The so-called sales help
If you're going to make customer service the focus of an ad campaign, you'd better hope the company's salespeople don't undo your work. In a study by the Wharton School and the Verde Group that asked about people's most recent shopping experience, 33 percent said they'd been unable to find a salesperson to help them. They're luckier than the 25 percent who were "ignored" by salespeople—"no greeting, no smile, not even eye contact." This was the shortcoming "most likely to be shared with others through word-of-mouth." Shoppers under age 30 were especially critical of bad salespeople.
Time will tell, but Cerberus Capital Management might have made more profit buying a used-car lot than it will derive from owning Chrysler. It'd have a bigger potential customer base, anyway, to judge by Vertis Communications' poll of adults who expect to buy a car in the next 12 months. As you can also gather from the chart below, SUVs may not be as popular as they were when gas prices were lower, but the category isn't about to vanish. One other tidbit from the poll: People who expect to buy a truck are more likely to read automotive direct mail (55 percent said they do so) than those intending to buy a minivan (44 percent), SUV (43 percent) or car (34 percent).
the gas-price effect
When gas prices prod people to economize, it can be a boon for store brands and generics. The chart at lower left, using BIGresearch poll data, reflects this. It also found clothes purchases taking a hit, as 24 percent of respondents spend less on that category due to gas prices. People can cut back on their dining-out wardrobe, since 31 percent said they're going to restaurants less.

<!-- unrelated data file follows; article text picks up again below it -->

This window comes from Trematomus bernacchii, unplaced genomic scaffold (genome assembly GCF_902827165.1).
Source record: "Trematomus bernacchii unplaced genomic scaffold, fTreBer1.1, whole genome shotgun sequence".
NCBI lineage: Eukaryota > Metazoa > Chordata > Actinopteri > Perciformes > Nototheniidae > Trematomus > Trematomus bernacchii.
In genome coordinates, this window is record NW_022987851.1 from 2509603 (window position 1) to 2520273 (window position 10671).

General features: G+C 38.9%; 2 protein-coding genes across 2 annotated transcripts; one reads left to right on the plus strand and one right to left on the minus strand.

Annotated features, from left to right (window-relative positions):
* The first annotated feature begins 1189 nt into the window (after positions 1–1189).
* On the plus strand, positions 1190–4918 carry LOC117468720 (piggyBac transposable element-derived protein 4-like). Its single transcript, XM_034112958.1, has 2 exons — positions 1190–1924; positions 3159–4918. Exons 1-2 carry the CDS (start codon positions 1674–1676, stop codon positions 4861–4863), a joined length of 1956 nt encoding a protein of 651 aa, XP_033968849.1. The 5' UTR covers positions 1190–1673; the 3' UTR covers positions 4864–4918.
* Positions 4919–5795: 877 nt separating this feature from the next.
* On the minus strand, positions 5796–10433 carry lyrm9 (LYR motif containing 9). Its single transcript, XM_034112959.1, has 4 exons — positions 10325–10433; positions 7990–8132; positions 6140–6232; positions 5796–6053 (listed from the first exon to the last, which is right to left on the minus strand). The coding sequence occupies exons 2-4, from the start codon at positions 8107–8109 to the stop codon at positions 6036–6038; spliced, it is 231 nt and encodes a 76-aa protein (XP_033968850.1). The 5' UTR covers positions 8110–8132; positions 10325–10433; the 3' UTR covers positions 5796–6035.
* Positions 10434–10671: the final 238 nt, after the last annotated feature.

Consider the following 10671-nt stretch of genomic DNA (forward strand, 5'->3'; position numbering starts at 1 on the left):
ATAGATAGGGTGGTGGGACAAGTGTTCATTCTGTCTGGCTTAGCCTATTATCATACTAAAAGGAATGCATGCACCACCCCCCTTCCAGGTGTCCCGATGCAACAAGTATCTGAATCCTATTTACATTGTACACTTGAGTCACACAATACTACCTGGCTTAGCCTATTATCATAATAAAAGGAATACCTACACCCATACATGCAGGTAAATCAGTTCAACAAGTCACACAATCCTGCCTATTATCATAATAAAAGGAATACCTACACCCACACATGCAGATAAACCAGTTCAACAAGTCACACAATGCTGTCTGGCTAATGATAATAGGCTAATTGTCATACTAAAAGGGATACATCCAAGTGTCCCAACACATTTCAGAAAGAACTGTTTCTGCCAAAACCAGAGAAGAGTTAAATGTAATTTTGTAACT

home improvement's downside
Here's a sign the do-it-yourself market in home improvement has been booming: A study written up in the American Journal of Preventive Medicine says ladder-related injuries increased more than 50 percent between 1990 and 2005. Drawing on emergency-room data, the research found men the victims of 77 percent of these mishaps.
their loss is someone's gain
Let's talk about the upside of obesity. Sure, the epidemic levels of obesity impose all sorts of costs on society. But the phenomenon also provides gainful employment and profit for the nation's weight-loss industry. A report by Marketdata Enterprises puts the size of the market at $55.4 billion last year, with a rise to $58.7 billion forecast for this year and to $68.7 billion in 2010. Bariatric surgeries alone constituted a $4.4 billion niche last year. On the less-severe end of the spectrum, consumers spent $19 billion last year on diet soft drinks. However, the report also said that 56 percent of the nation's 72 million dieters prefer a regimen that's based on non-dietetic foods (as well they might). Prescription diet drugs accounted for a relatively modest total of $459 million last year, according to the research firm's report.
potentially fatal fatalism
Why don't people adjust their behavior to reduce their risk of cancer? Often, it's because they're fatalistic about it. A study described in the journal Cancer Epidemiology Biomarkers & Prevention found 27 percent of adults endorsed the statement, "There's not much people can do to lower their chances of getting cancer." Forty-seven percent agreed that "It seems like almost everything causes cancer"; 72 percent agreed that "There are so many recommendations about preventing cancer, it's hard to know which ones to follow."